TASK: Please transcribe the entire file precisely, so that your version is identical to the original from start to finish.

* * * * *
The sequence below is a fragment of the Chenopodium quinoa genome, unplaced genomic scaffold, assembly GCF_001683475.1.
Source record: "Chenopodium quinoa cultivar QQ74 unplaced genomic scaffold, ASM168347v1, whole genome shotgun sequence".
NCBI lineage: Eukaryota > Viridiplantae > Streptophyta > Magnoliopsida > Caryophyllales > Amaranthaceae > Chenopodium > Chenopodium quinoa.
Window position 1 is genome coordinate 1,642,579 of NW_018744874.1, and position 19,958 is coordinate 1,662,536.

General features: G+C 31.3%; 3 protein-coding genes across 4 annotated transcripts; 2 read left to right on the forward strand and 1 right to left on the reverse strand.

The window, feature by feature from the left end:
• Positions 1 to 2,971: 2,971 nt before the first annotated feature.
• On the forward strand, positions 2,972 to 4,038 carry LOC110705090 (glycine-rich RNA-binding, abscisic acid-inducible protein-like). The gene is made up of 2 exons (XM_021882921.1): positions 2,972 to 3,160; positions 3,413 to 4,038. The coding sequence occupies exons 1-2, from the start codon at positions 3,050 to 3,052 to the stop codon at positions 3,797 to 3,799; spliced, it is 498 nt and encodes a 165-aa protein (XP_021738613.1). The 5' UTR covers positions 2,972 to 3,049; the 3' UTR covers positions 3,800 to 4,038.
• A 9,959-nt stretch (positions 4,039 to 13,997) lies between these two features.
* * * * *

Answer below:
The sequence below is a fragment of the Chenopodium quinoa genome, unplaced genomic scaffold, assembly GCF_001683475.1.
Source record: "Chenopodium quinoa cultivar QQ74 unplaced genomic scaffold, ASM168347v1, whole genome shotgun sequence".
NCBI lineage: Eukaryota > Viridiplantae > Streptophyta > Magnoliopsida > Caryophyllales > Amaranthaceae > Chenopodium > Chenopodium quinoa.
Window position 1 is genome coordinate 1,642,579 of NW_018744874.1, and position 19,958 is coordinate 1,662,536.

General features: G+C 31.3%; 3 protein-coding genes across 4 annotated transcripts; 2 read left to right on the forward strand and 1 right to left on the reverse strand.

The window, feature by feature from the left end:
• Positions 1 to 2,971: 2,971 nt before the first annotated feature.
• On the forward strand, positions 2,972 to 4,038 carry LOC110705090 (glycine-rich RNA-binding, abscisic acid-inducible protein-like). The gene is made up of 2 exons (XM_021882921.1): positions 2,972 to 3,160; positions 3,413 to 4,038. The coding sequence occupies exons 1-2, from the start codon at positions 3,050 to 3,052 to the stop codon at positions 3,797 to 3,799; spliced, it is 498 nt and encodes a 165-aa protein (XP_021738613.1). The 5' UTR covers positions 2,972 to 3,049; the 3' UTR covers positions 3,800 to 4,038.
• A 9,959-nt stretch (positions 4,039 to 13,997) lies between these two features.